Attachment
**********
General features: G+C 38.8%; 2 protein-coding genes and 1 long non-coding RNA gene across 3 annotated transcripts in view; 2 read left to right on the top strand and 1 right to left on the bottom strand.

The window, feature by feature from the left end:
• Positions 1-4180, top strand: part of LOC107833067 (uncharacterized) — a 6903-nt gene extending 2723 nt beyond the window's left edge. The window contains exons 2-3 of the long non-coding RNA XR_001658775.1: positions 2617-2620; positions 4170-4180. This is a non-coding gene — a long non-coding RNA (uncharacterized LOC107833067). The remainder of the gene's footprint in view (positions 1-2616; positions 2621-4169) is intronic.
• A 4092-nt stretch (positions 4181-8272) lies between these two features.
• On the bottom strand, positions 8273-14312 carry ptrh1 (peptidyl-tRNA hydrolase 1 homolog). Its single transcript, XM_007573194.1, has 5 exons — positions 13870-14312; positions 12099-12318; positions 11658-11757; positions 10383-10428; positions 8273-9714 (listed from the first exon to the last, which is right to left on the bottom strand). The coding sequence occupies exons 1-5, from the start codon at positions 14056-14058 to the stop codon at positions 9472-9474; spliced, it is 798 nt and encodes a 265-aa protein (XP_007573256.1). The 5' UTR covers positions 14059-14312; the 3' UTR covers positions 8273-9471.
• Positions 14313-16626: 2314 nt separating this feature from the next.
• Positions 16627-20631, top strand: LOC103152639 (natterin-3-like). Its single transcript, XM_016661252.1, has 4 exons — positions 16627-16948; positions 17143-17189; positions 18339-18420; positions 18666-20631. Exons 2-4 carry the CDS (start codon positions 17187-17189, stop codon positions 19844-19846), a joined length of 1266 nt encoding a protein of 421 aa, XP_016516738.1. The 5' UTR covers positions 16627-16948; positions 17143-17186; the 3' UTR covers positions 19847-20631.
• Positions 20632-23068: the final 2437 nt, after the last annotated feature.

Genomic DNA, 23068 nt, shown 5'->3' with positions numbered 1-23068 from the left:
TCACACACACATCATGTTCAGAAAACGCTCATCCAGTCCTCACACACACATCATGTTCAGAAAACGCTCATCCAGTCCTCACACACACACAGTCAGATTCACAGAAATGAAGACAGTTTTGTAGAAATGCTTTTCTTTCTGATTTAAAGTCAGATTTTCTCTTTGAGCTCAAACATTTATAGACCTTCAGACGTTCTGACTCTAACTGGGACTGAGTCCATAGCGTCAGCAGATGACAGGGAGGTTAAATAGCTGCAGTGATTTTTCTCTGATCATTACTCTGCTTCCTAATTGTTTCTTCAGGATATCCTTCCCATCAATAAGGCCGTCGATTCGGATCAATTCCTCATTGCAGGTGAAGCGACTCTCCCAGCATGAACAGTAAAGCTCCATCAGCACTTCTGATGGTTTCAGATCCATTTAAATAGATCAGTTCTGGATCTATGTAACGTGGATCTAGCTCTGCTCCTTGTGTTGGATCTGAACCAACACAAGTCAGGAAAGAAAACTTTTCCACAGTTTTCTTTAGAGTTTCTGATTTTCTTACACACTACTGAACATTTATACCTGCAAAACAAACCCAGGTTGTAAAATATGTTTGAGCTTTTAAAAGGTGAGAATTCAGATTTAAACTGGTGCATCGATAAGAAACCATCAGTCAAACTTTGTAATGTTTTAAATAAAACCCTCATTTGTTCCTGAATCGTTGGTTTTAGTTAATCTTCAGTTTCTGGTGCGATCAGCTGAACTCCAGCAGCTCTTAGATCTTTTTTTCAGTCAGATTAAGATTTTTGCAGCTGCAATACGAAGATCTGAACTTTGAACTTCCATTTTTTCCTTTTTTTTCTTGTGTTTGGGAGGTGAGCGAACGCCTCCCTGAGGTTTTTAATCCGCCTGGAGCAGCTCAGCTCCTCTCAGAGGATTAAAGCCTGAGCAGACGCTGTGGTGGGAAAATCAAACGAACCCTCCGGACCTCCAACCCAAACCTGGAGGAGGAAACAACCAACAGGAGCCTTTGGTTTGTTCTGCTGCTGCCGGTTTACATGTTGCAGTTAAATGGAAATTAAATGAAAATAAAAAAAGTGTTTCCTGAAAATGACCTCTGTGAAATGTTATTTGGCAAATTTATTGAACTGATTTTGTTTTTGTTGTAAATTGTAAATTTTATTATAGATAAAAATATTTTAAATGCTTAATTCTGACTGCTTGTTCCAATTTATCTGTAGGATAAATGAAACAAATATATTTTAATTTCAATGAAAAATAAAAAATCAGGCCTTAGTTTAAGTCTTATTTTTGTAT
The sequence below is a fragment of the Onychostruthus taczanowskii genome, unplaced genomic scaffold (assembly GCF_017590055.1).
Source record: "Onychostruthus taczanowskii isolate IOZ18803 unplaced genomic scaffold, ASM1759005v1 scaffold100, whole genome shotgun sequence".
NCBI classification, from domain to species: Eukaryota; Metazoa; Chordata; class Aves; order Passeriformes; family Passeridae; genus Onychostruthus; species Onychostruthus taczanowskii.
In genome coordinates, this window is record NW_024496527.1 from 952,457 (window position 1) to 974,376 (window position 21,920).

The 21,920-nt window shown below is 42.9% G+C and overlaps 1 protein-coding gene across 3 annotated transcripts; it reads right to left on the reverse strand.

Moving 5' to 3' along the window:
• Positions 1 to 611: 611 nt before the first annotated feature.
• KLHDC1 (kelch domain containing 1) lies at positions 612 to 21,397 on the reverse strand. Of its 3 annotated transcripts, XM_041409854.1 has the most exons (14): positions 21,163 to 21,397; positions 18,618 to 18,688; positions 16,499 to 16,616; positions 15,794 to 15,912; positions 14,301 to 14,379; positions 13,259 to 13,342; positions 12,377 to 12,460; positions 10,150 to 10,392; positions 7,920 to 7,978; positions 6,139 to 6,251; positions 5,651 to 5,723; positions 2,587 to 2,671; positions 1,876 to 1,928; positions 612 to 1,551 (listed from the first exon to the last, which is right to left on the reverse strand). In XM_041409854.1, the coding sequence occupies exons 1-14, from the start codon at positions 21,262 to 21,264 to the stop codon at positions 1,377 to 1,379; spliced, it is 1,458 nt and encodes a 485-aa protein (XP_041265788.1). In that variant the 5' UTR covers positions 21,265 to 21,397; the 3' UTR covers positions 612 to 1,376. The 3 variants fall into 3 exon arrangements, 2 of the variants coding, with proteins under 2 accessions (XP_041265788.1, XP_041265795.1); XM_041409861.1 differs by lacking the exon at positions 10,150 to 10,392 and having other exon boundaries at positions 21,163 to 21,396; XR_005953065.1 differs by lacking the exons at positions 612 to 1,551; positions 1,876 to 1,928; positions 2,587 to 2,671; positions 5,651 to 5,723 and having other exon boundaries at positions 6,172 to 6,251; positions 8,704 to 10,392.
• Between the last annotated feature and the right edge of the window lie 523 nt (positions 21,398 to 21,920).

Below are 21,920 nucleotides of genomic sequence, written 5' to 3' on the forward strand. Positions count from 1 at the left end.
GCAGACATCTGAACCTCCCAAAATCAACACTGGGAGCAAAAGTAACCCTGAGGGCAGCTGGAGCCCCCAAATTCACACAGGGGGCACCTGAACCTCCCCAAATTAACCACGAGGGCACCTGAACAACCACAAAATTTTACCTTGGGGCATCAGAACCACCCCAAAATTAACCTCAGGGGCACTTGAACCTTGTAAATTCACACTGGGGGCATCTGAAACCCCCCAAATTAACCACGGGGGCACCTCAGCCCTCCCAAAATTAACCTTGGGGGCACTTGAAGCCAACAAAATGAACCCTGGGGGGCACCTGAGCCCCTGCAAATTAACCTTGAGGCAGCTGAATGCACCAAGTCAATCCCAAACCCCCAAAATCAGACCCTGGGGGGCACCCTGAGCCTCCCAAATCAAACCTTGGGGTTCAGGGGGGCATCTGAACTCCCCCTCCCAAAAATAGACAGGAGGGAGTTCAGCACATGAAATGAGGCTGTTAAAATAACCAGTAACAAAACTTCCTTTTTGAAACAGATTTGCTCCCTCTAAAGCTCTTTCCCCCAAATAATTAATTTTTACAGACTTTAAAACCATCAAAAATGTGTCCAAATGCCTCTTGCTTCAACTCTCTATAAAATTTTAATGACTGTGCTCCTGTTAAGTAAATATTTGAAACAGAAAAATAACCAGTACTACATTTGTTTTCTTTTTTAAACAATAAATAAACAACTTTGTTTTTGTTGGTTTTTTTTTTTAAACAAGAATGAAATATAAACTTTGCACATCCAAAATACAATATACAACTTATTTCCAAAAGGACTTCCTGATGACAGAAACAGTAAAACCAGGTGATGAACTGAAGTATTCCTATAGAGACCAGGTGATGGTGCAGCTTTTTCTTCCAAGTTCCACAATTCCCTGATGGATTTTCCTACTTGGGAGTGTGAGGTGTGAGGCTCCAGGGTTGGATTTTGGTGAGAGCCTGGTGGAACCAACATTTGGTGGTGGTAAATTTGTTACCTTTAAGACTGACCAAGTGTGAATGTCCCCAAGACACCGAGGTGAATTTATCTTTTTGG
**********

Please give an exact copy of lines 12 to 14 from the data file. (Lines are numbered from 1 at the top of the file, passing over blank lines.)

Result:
Source record: "Onychostruthus taczanowskii isolate IOZ18803 unplaced genomic scaffold, ASM1759005v1 scaffold100, whole genome shotgun sequence".
NCBI classification, from domain to species: Eukaryota; Metazoa; Chordata; class Aves; order Passeriformes; family Passeridae; genus Onychostruthus; species Onychostruthus taczanowskii.
In genome coordinates, this window is record NW_024496527.1 from 952,457 (window position 1) to 974,376 (window position 21,920).